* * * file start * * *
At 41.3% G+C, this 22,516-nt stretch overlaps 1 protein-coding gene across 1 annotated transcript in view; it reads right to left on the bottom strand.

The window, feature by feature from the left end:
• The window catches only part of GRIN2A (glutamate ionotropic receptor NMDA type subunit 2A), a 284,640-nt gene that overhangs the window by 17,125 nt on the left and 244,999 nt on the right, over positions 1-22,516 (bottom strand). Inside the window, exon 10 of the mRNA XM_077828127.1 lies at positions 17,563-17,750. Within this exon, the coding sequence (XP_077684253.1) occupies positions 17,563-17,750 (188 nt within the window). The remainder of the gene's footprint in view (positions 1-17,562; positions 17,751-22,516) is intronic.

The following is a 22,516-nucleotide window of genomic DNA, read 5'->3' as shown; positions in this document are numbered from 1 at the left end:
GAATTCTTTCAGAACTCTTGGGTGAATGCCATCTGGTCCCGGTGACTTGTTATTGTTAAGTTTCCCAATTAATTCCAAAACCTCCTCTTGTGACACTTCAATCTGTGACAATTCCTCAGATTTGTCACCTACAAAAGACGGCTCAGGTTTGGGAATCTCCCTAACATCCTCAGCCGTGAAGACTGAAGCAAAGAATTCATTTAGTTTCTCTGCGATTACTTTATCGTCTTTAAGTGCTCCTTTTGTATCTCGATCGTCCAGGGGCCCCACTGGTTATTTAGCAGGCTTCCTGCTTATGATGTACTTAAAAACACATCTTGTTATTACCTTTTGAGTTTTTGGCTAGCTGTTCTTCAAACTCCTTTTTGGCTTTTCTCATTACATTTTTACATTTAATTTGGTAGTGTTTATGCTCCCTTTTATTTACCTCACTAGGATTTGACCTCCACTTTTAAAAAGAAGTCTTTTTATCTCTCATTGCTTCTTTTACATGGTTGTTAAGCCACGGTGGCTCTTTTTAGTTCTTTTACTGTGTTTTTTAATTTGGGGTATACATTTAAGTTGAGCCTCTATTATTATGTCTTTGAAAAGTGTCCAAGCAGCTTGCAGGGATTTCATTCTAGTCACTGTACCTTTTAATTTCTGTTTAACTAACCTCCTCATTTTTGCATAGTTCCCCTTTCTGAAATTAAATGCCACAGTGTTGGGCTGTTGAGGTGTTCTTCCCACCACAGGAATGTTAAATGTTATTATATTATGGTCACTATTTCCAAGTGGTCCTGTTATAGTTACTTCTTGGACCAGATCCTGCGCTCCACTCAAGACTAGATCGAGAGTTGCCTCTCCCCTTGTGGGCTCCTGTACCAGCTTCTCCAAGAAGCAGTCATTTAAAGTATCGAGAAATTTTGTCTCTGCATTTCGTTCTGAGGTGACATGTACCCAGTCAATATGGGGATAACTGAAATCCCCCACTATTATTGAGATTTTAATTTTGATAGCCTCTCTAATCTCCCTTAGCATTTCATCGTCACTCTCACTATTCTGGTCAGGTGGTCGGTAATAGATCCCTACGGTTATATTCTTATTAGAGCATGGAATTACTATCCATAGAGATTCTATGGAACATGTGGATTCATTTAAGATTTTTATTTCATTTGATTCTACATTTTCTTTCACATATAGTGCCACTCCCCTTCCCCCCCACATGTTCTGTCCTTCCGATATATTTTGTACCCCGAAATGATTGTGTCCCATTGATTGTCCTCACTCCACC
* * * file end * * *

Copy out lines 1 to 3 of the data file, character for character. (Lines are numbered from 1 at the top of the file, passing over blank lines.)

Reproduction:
At 41.3% G+C, this 22,516-nt stretch overlaps 1 protein-coding gene across 1 annotated transcript in view; it reads right to left on the bottom strand.

The window, feature by feature from the left end:
• The window catches only part of GRIN2A (glutamate ionotropic receptor NMDA type subunit 2A), a 284,640-nt gene that overhangs the window by 17,125 nt on the left and 244,999 nt on the right, over positions 1-22,516 (bottom strand). Inside the window, exon 10 of the mRNA XM_077828127.1 lies at positions 17,563-17,750. Within this exon, the coding sequence (XP_077684253.1) occupies positions 17,563-17,750 (188 nt within the window). The remainder of the gene's footprint in view (positions 1-17,562; positions 17,751-22,516) is intronic.